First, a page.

At the current rate of job creation, the nation would need nine more years to recapture the jobs lost during the recession. And that doesn’t even account for five million or six million jobs needed in that time to keep pace with an expanding population. Even top Obama officials concede the unemployment rate could climb higher still.

But Obama insists on a massive tax increase on the “rich” and a bevy of new regulations and mandates on employers. Certainly, nine more years of Obama-like policies aren’t going to bring unemployment down. As the Times examines the dreary economic conditions across the country, one is struck by the disconnect between the White House’s rhetoric and the economic predicament faced by Americans, as well as the equally vast disconnect between the administration’s anti-growth, anti-business policies and the economic challenges these people are facing.

In this economic climate, Obama’s hyper-partisan, desperate rhetoric seems particularly jarring. He’s talking about phony foreign donors to the Chamber of Commerce; in suburban Arizona, “subdivisions sit in the desert, some half-built and some dreamy wisps, like the emerald green putting green sitting amid acres of scrub and cacti. Signs offer discounts, distress sales and rent with the first and second month free. Discounts do not help if your income is cut in half.” Obama rails at Wall Street; in Cherry Hill, New Jersey, meanwhile, “home prices have fallen by 16 percent since 2006, and houses now take twice as long to sell as they did five years ago. That’s enough to inflict pain on homeowners who need to sell because of a job loss or drop in income. Some are being forced to get rid of their houses in short sales, asking less than they owe on a mortgage. As of last week, 10 percent of all listings in this well-tended suburb were being offered as short sales.” Obama is obsessed with George Bush and Citizens United; in Atlanta, “small banks are a particular disaster, 43 having gone under in Georgia since 2008. (Federal regulators closed 129 nationally this year, up from 25 last year.) Real estate was the beginning, the middle and the end of the troubles.”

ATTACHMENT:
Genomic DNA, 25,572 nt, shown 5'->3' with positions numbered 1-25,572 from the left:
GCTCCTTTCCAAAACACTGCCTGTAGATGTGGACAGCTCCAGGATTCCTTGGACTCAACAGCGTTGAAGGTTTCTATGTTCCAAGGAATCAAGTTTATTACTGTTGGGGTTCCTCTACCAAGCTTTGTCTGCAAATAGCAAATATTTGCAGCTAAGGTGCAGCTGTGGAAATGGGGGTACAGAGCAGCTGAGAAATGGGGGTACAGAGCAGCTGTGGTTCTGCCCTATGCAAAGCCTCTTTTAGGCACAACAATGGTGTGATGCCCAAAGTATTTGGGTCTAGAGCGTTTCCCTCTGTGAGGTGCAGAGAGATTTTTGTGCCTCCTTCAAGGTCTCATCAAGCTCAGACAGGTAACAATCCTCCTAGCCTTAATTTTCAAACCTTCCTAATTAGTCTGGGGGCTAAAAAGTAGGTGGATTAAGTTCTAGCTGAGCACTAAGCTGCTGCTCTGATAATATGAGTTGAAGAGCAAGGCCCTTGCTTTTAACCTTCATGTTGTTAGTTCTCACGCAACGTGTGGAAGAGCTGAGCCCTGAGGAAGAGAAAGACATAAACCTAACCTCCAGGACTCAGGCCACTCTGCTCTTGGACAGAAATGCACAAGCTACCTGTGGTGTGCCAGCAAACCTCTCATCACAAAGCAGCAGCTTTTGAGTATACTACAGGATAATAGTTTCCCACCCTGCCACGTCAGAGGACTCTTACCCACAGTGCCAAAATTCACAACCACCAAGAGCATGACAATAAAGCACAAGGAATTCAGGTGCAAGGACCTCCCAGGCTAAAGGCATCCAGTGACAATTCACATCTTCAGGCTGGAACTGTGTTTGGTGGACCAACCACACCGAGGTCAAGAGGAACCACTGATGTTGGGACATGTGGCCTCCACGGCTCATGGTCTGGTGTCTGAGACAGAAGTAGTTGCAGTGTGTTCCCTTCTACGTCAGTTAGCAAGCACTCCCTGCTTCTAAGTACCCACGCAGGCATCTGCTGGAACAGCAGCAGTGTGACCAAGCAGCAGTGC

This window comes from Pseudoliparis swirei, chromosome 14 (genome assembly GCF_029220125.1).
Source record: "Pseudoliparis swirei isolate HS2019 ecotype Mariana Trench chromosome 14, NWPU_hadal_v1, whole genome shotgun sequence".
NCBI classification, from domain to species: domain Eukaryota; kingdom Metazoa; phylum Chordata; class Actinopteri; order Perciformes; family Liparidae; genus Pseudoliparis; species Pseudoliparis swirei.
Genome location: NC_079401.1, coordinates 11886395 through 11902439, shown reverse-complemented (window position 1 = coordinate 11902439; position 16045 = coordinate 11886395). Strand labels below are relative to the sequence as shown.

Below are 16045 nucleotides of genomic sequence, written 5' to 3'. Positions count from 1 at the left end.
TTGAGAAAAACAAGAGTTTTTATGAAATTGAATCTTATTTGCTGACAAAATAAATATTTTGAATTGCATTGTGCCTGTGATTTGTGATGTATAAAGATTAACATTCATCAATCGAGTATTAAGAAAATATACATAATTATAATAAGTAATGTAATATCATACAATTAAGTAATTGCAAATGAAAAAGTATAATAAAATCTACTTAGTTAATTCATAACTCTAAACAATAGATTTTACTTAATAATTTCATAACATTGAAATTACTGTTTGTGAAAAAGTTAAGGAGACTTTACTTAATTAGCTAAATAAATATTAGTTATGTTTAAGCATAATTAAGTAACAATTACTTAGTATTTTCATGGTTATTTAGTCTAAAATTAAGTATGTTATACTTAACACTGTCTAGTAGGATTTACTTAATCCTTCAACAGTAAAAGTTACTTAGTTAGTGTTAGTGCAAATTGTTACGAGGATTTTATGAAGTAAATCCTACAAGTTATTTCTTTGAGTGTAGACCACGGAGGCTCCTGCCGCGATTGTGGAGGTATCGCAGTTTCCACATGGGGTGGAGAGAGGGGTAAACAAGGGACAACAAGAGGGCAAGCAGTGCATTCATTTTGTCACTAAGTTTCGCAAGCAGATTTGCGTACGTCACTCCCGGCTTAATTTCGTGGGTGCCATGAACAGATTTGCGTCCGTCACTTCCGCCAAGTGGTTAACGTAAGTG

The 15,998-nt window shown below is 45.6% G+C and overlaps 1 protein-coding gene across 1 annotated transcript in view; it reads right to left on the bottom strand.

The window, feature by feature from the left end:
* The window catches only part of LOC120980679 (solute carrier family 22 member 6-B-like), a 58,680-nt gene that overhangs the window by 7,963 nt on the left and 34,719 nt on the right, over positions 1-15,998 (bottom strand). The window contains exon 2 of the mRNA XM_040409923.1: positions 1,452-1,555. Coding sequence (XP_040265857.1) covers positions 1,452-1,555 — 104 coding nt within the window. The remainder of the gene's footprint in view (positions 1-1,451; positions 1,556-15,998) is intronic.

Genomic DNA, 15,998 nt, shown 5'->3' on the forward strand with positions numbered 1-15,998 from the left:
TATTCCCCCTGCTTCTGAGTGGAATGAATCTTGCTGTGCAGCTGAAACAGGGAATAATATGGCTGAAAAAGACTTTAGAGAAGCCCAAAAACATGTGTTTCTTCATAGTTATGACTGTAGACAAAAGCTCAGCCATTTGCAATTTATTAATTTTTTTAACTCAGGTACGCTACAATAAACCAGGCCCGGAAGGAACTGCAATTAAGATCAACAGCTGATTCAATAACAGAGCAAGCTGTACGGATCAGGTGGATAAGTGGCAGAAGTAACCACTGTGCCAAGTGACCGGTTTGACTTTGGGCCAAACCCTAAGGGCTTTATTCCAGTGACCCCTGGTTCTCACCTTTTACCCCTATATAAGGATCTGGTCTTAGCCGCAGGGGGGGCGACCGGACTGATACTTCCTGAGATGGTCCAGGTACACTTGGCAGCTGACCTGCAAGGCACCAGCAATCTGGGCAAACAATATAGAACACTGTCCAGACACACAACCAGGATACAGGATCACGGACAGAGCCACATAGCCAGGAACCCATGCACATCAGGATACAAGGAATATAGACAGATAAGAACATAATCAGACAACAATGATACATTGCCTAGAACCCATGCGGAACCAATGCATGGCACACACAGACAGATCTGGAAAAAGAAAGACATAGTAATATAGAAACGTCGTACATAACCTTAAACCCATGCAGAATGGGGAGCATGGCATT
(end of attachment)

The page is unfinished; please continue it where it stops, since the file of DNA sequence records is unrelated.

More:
No wonder Obama’s ratings are diving. He is talking about things that bear no relation to voters’ concerns. He insists his policies have worked, but voters’ own experiences tell them otherwise. Obama’s rhetoric against a growing list of political adversaries only reinforces the impression that he is focused on the wrong things. The analogy is not Jimmy Carter. It is Herbert Hoover by way of Richard Nixon.

The Obama recovery bears an uncanny resemblance to a recession. That’s the New York Times‘s take:

Less than a month before November elections, the United States is mired in a grim New Normal that could last for years. . . Call it recession or recovery, for tens of millions of Americans, there’s little difference.

Born of a record financial collapse, this recession has been more severe than any since the Great Depression and has left an enormous oversupply of houses and office buildings and crippling debt. The decision last week by leading mortgage lenders to freeze foreclosures, and calls for a national moratorium, could cast a long shadow of uncertainty over banks and the housing market. Put simply, the national economy has fallen so far that it could take years to climb back.

Or put differently, Obama’s economic policies have been entirely ineffective in addressing historically high unemployment and underemployment. The Times notes:

At the current rate of job creation, the nation would need nine more years to recapture the jobs lost during the recession. And that doesn’t even account for five million or six million jobs needed in that time to keep pace with an expanding population. Even top Obama officials concede the unemployment rate could climb higher still.